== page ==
2 Ways High Pressure is Changing the Pharmaceutical Industry

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Jen Hug
Jul 12, 2013
min read
2 Ways High Pressure is Changing the Pharmaceutical Industry

When we see the words “high pressure” we generally picture ourselves or those around us under distress. Jobs with strict deadlines and high expectations can be emotionally, physically and socially problematic for those that have them.  In addition, a powerful buildup of gases is considered dangerous and could potentially lead to an explosion. Despite the negative connotations associated with them, anyone who pays close enough attention to the weather forecast knows that those words indicate sunny days to come. High pressure forces can also lead to positive results in the pharmaceutical industry by helping to alleviate two major obstacles in the development of new medications.

One difficulty the pharmaceutical industry faces is bioavailability. Bioavailability refers to the amount of medication your body absorbs. When a drug is taken orally, the absorption can be much lower than other routes of administration (e.g. nasal, intravenous and epidural), which is problematic since many medications are delivered this way. Even when you take a vitamin, you do not receive the full dosage that you swallow. In drugs with poor water solubility, this bioavailability decreases because the particles are too big to dissolve into water (and water passes easily through the body). Using high pressure machinery to reduce particle size can increase bioavailability and dissolution. For the pharmaceutical industry this means producing medications that have more effective dosages.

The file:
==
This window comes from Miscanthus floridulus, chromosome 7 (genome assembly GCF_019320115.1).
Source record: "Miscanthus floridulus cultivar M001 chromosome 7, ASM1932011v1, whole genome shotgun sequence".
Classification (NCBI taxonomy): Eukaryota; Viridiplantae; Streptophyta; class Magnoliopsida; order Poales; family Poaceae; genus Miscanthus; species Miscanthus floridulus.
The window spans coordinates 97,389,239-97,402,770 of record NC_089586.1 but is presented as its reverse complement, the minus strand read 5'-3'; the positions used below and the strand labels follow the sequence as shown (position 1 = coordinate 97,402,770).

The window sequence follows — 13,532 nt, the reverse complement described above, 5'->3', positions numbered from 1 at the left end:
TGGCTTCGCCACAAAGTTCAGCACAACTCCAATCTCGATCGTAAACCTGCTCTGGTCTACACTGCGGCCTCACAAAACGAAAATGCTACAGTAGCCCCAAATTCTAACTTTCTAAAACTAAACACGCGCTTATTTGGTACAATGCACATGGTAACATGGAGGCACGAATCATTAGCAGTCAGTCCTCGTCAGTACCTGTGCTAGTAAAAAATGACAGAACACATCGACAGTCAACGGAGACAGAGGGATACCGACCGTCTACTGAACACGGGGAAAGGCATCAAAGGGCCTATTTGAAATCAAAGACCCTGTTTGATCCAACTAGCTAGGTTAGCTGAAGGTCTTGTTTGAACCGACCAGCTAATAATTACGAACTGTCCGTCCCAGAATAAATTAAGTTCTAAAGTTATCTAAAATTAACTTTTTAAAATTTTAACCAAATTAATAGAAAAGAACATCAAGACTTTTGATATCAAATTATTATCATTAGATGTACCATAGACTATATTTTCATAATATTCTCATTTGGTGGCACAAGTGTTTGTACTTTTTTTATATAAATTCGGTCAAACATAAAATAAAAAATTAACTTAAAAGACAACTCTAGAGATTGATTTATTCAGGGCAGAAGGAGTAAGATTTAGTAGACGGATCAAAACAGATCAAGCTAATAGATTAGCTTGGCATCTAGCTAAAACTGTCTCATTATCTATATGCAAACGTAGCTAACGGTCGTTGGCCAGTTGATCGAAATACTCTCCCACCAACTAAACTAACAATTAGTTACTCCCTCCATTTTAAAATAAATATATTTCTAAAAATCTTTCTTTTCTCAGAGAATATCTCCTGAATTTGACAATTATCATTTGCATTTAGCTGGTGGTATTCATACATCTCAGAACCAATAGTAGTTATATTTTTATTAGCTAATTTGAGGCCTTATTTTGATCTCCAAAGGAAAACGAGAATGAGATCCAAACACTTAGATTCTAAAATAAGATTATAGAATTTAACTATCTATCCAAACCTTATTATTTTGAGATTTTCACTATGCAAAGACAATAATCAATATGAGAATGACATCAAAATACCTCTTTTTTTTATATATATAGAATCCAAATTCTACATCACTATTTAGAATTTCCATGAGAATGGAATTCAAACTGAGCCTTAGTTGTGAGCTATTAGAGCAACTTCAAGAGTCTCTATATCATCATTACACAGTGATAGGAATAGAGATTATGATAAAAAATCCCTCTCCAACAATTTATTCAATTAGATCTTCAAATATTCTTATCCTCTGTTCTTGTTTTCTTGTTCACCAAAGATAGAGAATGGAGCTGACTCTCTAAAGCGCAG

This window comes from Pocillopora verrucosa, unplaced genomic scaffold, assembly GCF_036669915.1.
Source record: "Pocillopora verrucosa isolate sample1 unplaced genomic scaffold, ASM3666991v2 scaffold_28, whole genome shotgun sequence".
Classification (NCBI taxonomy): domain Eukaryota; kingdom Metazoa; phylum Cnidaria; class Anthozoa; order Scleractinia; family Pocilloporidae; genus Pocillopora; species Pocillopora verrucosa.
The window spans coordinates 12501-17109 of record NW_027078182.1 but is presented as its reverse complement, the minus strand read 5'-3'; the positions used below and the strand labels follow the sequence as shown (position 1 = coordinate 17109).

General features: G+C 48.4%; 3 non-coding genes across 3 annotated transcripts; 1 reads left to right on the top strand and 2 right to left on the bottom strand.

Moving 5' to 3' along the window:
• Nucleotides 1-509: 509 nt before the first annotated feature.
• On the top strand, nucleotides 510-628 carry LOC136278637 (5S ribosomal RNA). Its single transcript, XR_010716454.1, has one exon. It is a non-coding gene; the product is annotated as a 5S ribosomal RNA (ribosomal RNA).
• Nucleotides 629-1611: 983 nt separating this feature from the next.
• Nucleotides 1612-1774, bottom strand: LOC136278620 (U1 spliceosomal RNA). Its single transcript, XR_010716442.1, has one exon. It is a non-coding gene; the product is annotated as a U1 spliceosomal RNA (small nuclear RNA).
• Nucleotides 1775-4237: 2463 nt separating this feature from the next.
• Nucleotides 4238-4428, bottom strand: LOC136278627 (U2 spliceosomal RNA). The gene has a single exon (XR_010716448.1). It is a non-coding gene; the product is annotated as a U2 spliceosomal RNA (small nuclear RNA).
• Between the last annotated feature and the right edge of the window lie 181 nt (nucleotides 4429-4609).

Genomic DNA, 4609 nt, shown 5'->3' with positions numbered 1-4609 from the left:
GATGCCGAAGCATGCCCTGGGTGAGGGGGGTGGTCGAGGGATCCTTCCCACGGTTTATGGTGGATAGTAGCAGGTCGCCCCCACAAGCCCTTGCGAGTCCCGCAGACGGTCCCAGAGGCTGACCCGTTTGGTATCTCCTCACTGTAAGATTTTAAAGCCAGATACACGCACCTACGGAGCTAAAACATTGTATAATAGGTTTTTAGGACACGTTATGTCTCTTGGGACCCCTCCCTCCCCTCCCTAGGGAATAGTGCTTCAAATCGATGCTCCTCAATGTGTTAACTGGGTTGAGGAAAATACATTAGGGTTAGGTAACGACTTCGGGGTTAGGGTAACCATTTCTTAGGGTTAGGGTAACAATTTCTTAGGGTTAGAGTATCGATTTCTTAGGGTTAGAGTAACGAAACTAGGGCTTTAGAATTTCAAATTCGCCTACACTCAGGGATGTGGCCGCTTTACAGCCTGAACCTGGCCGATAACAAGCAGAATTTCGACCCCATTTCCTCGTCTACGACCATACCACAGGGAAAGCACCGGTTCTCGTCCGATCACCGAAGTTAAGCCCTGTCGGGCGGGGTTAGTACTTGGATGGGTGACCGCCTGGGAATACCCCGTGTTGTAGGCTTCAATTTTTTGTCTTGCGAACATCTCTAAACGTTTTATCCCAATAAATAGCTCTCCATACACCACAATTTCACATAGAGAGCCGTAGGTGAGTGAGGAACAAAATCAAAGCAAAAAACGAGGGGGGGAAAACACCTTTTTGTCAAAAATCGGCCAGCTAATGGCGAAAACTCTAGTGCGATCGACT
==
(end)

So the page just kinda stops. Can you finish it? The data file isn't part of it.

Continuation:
Another problem the pharmaceutical industry faces is poor cell disruption. As you know, cells are the building blocks of life. Sometimes what is contained within a cell can be valuable, but cell walls can act as a strong defense against the breakdown of that cell.  High pressure forces can create the necessary cell disruption, allowing for the usually unattainable contents to be harvested. While cell disruption can be useful to a number of industries, in pharmacology it can mean creating newer and more effective medications.

I know you’re wondering, “How does this affect me? Why should I care?” The answer is simple: high pressure modified medication can improve your quality of life. Prescription drugs that can more effectively absorb into your body mean spending less time sick and more time active. Subsequently, this leads to happier people and since happier people tend to be healthy people, the use of such medications could indirectly lead to longer periods of uninterrupted good health.                                                                

So, while high pressure may seem daunting in some contexts, for the pharmaceutical industry it means innovation and improvement. Since high pressure machinery is currently in use in research and development laboratories across the globe, it is only a matter of time before the greater effects of this technology is felt.

photo credit: nima; hopographer via photopin cc

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